In May last year, the BBC announced it planned to stop airing CBBC and BBC Four as traditional broadcast channels, due to cost-cutting measures and a seemingly admirable desire to “constantly innovate”.

Going online-only might work for those lucky enough to have constant access to a broadband connection, a device to stream on, and an affordable electricity bill – but what about the 80,000 homes (Ofcom, September 2022) that can’t receive a decent service?

During lockdown, Citizens Advice found more than one in six people struggled to afford their broadband during lockdown. Now we’re through the pandemic, we’re faced with a Cost-of-Living Crisis, putting even more pressure on all families, especially the poorest.

The BBC says it plans to stop broadcasting CBBC as a terrestrial TV channel in 2025. By then, the country may look very different. We may have a different Prime Minister, a different monarch, and even a different minority for the Daily Mail to pin all our problems on.

But as sure as sleazy politicians are to become embroiled in corruption scandals, poverty and economic inequality will remain a serious issue for many people.

Even for those fortunate enough to not have to worry about the cost of streaming their telly, one thing the BBC excels at is curating educational content for young people. Ask any 18-25-year-old where they learned most of their history knowledge and they’ll probably tell you ‘Horrible Histories’. Ask them where they first began to pay attention to the news, and they might tell you ‘Newsround’. Ask them who their first crush was, and they could even tell you ‘Tracy Beaker’, ‘Charles II’, or ‘Hacker T Dog’.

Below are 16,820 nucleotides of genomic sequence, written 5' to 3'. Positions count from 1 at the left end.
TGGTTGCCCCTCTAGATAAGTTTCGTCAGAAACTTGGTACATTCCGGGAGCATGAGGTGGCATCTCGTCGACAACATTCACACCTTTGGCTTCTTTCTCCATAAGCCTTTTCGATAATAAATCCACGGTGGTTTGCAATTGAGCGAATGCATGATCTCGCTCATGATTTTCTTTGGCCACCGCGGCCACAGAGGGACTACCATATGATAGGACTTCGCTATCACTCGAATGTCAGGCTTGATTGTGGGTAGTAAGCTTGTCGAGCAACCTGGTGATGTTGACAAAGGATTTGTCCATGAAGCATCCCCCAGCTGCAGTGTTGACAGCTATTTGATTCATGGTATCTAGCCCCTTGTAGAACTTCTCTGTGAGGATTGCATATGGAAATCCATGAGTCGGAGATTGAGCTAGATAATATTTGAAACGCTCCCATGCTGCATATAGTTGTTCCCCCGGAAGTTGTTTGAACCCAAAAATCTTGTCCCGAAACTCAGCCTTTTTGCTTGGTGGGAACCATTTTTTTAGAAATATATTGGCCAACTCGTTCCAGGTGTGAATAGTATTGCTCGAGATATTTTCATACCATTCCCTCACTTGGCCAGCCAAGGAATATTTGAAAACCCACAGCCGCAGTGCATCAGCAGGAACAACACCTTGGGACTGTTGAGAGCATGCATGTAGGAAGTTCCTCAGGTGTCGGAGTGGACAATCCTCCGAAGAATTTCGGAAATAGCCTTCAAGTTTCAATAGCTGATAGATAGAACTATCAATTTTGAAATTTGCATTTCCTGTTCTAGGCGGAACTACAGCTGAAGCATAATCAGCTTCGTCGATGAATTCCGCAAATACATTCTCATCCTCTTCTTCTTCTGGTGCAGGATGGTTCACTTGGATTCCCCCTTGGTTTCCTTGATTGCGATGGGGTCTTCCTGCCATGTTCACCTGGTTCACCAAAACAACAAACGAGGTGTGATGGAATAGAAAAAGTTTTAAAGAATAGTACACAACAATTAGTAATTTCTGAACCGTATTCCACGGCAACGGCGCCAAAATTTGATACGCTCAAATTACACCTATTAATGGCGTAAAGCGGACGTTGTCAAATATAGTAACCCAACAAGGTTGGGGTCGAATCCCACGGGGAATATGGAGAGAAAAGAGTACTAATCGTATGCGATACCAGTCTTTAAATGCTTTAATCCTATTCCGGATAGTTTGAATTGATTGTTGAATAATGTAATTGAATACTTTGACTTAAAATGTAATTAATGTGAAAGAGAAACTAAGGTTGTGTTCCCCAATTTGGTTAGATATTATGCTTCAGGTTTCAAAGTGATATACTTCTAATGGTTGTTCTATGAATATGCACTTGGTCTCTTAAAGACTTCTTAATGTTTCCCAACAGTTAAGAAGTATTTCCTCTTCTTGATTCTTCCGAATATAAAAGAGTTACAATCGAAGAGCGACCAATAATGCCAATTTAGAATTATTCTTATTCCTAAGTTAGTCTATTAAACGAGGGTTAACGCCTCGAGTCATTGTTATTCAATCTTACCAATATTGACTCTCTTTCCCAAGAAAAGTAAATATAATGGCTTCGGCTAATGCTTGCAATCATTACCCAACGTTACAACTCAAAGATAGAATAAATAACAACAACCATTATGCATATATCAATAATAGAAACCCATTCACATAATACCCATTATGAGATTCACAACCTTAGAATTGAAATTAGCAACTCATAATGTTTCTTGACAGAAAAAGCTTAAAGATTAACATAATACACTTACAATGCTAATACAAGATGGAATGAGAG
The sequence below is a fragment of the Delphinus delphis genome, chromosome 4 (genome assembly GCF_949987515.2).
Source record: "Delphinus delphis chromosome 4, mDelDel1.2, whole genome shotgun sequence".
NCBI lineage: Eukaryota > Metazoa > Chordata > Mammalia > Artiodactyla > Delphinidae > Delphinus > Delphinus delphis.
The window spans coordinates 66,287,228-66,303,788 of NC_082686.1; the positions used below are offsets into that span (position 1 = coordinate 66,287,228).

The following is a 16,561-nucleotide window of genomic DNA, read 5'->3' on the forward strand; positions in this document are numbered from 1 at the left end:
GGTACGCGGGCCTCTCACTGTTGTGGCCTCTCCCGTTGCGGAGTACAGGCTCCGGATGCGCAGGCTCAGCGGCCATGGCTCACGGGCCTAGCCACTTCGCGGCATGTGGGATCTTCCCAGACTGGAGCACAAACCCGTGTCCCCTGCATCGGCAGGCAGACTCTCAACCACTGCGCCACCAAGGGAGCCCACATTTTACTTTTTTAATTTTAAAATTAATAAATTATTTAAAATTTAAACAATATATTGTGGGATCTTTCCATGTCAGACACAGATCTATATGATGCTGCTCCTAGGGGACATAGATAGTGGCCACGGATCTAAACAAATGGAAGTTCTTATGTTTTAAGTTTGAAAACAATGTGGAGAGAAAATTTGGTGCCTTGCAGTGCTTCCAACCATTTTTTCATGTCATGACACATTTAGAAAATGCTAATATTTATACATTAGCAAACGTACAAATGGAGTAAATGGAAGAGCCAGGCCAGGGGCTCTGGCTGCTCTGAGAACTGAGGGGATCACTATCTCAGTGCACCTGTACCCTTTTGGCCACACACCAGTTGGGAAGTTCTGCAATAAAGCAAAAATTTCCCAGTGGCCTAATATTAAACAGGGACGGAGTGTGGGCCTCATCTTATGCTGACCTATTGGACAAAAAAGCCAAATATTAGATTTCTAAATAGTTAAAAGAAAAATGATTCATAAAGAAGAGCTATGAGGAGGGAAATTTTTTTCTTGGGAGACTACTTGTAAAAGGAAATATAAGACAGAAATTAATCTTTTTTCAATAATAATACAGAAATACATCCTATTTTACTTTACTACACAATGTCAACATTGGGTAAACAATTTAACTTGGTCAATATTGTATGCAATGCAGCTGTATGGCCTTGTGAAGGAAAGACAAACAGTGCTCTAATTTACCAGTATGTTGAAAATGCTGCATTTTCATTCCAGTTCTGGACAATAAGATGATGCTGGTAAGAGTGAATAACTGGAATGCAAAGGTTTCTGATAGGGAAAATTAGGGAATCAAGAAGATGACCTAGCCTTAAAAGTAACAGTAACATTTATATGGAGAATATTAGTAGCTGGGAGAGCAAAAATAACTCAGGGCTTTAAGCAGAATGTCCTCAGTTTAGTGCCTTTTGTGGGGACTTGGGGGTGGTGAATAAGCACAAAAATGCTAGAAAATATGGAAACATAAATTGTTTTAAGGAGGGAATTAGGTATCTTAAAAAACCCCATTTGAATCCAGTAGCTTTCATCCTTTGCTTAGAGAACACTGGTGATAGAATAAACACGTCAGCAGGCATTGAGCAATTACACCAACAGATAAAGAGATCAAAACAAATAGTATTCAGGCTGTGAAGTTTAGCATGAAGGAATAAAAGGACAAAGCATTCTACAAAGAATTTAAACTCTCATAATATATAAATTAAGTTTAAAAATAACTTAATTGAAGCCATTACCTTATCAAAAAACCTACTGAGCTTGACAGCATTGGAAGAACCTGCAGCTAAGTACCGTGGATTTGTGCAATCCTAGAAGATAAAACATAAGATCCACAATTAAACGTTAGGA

The point is (I promise there is one), streaming offers more variety than ever before. Every day, those with all 9,000 total streaming services can browse billions of movies and TV shows – binging whatever takes their fancy. However, in a world of overwhelming choice, isn’t there something reassuringly traditional about watching what has been carefully written and selected to educate, inform, and entertain? After all, those are the values the BBC was founded on.

Over the next few months, the government’s Department for Culture, Media and Sport will oversee the Mid-Term Review of the BBC’s Royal Charter, effectively deciding on the future of the BBC. When asked how moving CBBC online could adversely affect poorer children, Culture Minister Sir John Whittingdale declined to comment.